I am very sad to say that the shooting sports have lost one of their best. In August, Paul Nordquist, noted smallbore competitor and Shooting Sports USA author, passed away. While his shooting accomplishments are worthy of note, Nordquist’s true legacy will be the numerous articles he authored about the history of the shooting sports. His writing filled pages of Precision Shooting magazine, and for years he was my go-to man when in-depth research of shooting sports history was required. Nordquist performed this critical function with great skill, filling a void that was left after the retirement of NRA Archivist John J. Grubar in 2015. His passion for the history of target shooting will surely continue to enrich the next generation of shooters. Be sure to read author Hap Rocketto’s touching tribute to Paul.
On another note, this month’s cover feature highlights the very first NRA High Power Rifle Championships conducted at the match’s new home—Indiana’s Camp Atterbury. Located about 50 miles south of Indianapolis, this active Indiana National Guard base boasts over 60 ranges, making it the ideal new venue to continue the legacy of NRA High Power. Hundreds of competitors made the trek to continue the historic tradition of rifle competition at the National Matches.
Why dry fire? Shooters who consistently win matches dry fire. Author Jim Shults says that it is the best way to become a more effective competitive shooter. He has written an informative two-part series that not only shares some great tips, but also several compelling reasons why every serious competitor should dry fire—muscle memory, draw speed, sight alignment, trigger function—all of these subjects are included. Read part one of Shults’ advice.
Military surplus sales have been the lifeblood of the Civilian Marksmanship Program for decades. But, the days of these sales may be coming to an end because their supply of M1 rifles is just about gone. Since match fees alone as an income source do not cover the high costs of conducting large competitive shooting programs this presents a problem. Recently, Art Merrill spoke with Mark Johnson, CMP’s chief operating officer about the situation, and how they are exploring alternative sources of revenue to ensure their financial future.
SSUSA first reported on the Australian built and developed HEX Electronic Targets last December, when they were installed at the Reade Rifle Range in Fallen Timber, PA. What makes HEX different from others is the fact that they incorporate eight acoustic sensors in their system for additional precision in recording hits. This summer, the Bridgeville Rifle and Pistol Club in Bridgeville, DE, installed the new HEX E-Target System—the third club in the U.S. so far to install them. This article by Justin Opinion shares what a few high power shooters had to say about their debut at Bridgeville, including former NRA president John Sigler.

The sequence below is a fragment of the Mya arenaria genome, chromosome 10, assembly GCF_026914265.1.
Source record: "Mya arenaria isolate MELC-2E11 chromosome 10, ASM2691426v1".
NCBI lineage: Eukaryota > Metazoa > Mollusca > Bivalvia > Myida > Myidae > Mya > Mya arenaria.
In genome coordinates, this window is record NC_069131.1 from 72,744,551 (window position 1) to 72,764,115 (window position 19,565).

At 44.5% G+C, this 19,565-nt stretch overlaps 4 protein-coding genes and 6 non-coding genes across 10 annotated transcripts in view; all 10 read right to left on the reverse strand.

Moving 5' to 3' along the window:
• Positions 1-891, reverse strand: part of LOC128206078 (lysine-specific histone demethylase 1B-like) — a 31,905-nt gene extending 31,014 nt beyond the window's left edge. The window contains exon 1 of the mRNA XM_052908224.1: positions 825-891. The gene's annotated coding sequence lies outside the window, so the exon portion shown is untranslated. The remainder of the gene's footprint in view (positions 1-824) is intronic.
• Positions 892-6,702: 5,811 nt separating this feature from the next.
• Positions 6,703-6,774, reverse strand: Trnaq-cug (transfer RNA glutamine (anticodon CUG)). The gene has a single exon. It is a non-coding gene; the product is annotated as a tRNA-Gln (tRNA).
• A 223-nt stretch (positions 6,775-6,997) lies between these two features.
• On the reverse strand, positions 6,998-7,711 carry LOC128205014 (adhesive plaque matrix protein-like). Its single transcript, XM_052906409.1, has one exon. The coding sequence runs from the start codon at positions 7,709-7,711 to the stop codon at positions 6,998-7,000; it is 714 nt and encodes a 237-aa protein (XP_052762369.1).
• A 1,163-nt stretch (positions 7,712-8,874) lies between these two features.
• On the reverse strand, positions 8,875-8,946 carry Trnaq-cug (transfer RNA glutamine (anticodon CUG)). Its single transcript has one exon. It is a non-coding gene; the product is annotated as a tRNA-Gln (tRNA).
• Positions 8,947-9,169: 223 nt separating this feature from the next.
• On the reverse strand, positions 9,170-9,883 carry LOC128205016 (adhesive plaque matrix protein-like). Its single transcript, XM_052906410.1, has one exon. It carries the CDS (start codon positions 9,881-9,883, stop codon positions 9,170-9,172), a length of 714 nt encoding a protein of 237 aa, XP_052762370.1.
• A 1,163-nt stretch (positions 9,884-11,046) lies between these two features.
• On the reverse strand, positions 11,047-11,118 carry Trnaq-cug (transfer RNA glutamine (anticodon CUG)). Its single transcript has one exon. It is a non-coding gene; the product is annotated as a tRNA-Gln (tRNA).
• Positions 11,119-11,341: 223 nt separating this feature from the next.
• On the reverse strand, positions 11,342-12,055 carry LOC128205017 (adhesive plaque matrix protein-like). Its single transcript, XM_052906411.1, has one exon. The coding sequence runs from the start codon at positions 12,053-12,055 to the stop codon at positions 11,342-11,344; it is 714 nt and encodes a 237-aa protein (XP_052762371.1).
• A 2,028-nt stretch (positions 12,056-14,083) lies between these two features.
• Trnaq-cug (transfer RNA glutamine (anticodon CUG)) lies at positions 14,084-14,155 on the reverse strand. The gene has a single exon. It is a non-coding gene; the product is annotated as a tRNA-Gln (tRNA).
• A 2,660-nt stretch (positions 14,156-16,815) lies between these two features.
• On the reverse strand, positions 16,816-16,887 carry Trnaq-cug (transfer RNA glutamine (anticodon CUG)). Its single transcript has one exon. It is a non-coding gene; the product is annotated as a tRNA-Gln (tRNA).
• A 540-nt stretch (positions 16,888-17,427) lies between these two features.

The soft-shooting CZ-USA 712 semi-automatic shotgun is built for clay shooters, like exhibition shooter and Guinness World Record holder Dave Miller. Dave’s record: most clay targets shot in an hour (a mind-blowing 3,653!) and naturally, as CZ-USA’s shotgun product manager he was using 30 of the company’s shotguns during his successful attempt. His favorite CZ semi-auto, the 712 comprised nearly 50 percent of the guns Dave used for his record-breaking shooting performance. The new 712 G2 Target 12-gauge model improves on the original formula with some nice upgrades including chrome-lined barrels, laser-engraved checkering, right-hand palm swell, and a barrel lock-ring for easier assembly. Our resident shotgun expert, Larry Case brings us insight on the 712 Target, along with the opinions of a few 4-H junior shooters he met on a trip to his gun club in October's Product Focus.
A final note: I am excited to announce the promotion of two key SSUSA contributors to Field Editor—Art Merrill and Chris Christian. Art has been writing for the magazine for over 10 years and is a former Navy shooter. He is a Vintage Military Rifle expert among many other competitive talents, and one of the best in the business at breaking down complex subjects. A veteran newsman with a keen photographic eye, Art has penned some of the most popular articles we have featured over the last few years, including “Goodbye, Brass”—which was featured on the cover of the February 2017 issue of Shooting Sports USA. Chris Christian joined our writing team a few months after I took the wheel in early 2015. Since then, he has proven to be one of the most knowledgeable writers on action shooting in the United States—focusing on ICORE, IDPA, USPSA and Steel Challenge competition. A skilled competitive shooter, you can tell his enthusiasm for these sports in his writing, especially his informative product reviews. But don’t take my word for it—see for yourself by reading his latest review: the STI DVC Steel 9 mm model.